Cookies on this website

We use cookies to ensure that we give you the best experience on our website. If you click 'Accept all cookies' we'll assume that you are happy to receive all cookies and you won't see this message again. If you click 'Reject all non-essential cookies' only necessary cookies providing core functionality such as security, network management, and accessibility will be enabled. Click 'Find out more' for information on how to change your cookie settings.

While many advanced mixed-effects models have been proposed and are used in fMRI, the simplest, ordinary least squares (OLS), is still the one that is most widely used. A survey of 90 papers found that 92% of group fMRI analyses used OLS. Despite the widespread use, this simple approach has never been thoroughly justified and evaluated; for example, the typical reference for the method is a conference abstract, (Holmes, A., Friston, K., 1998. Generalisability, random effects & population inference. NeuroImage 7 (4 (2/3)), S754, proceedings of Fourth International Conference on Functional Mapping of the Human Brain, June 7-12, 1998, Montreal, Canada.), which has been referenced over 400 times. In this work we fully derive the simplified method in a general setting and carefully identify the homogeneity assumptions it is based on. We examine the specificity (Type I error rate) of the OLS method under heterogeneity in the one-sample case and find that the OLS method is valid, with only slight conservativeness. Surprisingly, a Satterthwaite approximation for effective degrees of freedom only makes the method more conservative, instead of more accurate. While other authors have highlighted the inferior power of the OLS method relative to optimal mixed-effects methods under heterogeneity, we revisit these results and find the power differences very modest. While statistical methods that make the best use of the data are always to be preferred, software or other practical concerns may require the use of the simple OLS group modeling. In such cases, we find that group mean inferences will be valid under the null hypothesis and will have nearly optimal sensitivity under the alternative.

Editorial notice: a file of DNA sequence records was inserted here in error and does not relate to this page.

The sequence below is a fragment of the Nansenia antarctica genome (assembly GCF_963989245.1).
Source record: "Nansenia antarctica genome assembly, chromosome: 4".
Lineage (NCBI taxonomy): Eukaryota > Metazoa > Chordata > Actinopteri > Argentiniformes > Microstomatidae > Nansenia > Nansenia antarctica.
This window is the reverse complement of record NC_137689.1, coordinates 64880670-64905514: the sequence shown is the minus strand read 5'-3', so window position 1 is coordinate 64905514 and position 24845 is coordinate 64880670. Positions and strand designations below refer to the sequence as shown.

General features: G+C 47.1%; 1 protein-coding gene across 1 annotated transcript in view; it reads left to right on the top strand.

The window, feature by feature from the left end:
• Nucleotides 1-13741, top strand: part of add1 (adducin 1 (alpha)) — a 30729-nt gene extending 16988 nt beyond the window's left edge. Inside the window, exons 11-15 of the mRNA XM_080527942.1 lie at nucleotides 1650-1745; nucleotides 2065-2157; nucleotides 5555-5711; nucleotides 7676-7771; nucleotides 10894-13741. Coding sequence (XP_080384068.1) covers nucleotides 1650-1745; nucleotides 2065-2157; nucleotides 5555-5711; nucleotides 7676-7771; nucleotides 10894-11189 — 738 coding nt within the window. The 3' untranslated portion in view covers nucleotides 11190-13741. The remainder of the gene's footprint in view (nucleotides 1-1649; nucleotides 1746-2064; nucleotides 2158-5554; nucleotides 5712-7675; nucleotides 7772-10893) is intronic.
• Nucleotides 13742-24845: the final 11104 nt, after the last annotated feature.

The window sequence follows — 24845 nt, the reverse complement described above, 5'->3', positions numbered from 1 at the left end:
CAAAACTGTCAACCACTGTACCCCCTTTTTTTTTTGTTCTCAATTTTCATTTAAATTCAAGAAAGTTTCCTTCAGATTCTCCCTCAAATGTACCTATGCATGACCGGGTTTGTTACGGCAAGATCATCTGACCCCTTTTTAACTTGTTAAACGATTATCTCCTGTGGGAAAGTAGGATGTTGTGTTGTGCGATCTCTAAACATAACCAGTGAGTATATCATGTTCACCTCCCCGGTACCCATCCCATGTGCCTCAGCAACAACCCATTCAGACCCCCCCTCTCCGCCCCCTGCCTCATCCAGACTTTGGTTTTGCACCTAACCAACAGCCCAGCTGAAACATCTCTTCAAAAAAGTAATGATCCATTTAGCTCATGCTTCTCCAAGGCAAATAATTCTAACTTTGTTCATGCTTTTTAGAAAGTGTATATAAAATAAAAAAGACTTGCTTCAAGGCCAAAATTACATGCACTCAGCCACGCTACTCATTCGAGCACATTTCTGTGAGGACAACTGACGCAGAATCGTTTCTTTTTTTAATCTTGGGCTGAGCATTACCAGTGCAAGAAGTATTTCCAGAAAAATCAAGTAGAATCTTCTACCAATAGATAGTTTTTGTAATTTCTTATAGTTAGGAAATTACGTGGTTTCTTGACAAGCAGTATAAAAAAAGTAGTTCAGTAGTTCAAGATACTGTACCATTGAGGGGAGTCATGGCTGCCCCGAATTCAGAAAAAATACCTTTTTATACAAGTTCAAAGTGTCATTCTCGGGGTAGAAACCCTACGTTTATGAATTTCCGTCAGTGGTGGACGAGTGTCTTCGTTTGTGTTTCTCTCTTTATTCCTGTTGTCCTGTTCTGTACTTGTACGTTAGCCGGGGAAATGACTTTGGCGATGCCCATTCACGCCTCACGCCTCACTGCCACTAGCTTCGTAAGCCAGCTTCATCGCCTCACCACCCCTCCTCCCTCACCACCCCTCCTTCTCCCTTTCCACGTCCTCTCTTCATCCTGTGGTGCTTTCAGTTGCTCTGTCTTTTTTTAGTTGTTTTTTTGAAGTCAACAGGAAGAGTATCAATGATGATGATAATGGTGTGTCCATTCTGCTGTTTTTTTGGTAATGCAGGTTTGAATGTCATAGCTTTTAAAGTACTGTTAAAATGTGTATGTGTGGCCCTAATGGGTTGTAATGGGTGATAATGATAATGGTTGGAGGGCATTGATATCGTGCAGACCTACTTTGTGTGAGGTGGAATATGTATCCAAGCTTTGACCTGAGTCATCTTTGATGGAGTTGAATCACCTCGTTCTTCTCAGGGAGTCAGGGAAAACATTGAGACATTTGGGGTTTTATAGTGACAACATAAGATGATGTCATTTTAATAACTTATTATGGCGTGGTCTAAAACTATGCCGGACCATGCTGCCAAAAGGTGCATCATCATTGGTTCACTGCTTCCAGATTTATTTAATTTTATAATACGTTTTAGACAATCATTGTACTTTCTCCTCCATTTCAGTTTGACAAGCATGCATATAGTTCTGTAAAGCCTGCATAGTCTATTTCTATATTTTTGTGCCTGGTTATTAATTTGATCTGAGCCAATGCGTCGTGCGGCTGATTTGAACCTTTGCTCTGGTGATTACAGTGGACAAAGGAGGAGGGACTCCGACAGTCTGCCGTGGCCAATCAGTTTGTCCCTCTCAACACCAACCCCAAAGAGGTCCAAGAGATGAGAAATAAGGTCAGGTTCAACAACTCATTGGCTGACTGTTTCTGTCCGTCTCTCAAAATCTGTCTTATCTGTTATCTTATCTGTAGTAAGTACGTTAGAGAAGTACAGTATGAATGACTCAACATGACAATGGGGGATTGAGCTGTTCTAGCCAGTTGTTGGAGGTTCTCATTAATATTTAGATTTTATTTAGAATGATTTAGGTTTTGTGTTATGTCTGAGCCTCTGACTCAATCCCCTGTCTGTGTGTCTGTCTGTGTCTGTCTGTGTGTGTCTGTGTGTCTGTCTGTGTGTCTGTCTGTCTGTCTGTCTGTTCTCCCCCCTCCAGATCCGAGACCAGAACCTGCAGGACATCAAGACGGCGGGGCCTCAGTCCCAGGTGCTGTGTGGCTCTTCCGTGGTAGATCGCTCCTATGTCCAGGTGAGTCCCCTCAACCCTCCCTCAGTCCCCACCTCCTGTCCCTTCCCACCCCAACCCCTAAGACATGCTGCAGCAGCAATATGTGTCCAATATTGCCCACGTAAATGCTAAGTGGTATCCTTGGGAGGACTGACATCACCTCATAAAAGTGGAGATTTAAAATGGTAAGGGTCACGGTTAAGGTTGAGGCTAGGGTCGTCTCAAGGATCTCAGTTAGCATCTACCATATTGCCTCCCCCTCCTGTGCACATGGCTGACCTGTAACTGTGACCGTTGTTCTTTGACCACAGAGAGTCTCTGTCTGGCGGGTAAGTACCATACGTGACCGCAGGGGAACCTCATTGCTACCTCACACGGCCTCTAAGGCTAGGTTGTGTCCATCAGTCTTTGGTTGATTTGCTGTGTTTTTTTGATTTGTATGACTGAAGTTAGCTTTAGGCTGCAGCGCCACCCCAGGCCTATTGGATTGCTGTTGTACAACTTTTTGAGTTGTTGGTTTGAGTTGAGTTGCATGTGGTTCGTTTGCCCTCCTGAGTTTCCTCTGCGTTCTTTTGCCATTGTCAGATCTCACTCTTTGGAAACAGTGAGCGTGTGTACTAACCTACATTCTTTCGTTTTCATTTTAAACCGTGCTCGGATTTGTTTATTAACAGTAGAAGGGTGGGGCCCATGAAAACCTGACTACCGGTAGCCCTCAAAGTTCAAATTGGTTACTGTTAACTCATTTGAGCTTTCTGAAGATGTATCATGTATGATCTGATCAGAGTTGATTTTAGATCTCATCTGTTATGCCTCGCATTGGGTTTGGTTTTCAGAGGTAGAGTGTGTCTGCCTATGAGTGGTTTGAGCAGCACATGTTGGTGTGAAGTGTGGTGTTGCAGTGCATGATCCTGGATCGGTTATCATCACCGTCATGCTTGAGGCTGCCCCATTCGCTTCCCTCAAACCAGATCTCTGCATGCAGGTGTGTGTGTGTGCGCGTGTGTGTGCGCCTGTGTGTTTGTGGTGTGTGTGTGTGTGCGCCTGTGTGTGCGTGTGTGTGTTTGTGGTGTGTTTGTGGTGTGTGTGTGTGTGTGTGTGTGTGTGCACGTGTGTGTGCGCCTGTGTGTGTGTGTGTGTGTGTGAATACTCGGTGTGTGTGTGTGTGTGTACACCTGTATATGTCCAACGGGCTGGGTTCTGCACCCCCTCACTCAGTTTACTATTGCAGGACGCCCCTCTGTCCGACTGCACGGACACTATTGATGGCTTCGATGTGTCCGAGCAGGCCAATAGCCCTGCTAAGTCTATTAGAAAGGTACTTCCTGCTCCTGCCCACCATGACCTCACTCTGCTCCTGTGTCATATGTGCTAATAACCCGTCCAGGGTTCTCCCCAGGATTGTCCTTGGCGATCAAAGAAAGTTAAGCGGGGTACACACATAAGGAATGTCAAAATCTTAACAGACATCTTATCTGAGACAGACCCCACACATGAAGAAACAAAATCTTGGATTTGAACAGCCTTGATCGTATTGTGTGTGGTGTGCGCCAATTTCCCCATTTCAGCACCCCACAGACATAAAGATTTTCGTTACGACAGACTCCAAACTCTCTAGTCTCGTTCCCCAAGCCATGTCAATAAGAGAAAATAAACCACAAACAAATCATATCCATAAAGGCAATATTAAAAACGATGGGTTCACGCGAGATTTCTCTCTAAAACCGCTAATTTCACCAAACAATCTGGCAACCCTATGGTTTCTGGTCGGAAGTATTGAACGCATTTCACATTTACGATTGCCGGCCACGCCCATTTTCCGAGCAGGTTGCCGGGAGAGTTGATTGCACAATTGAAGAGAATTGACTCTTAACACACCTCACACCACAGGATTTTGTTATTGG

Original publication




Journal article



Publication Date





1469 - 1475


Department of Psychology, University of California, Los Angeles, CA 90095, USA.


Motor Cortex, Humans, Image Interpretation, Computer-Assisted, Magnetic Resonance Imaging, Image Enhancement, Brain Mapping, Sensitivity and Specificity, Reproducibility of Results, Evoked Potentials, Motor, Movement, Models, Neurological, Computer Simulation, Adult, Female, Male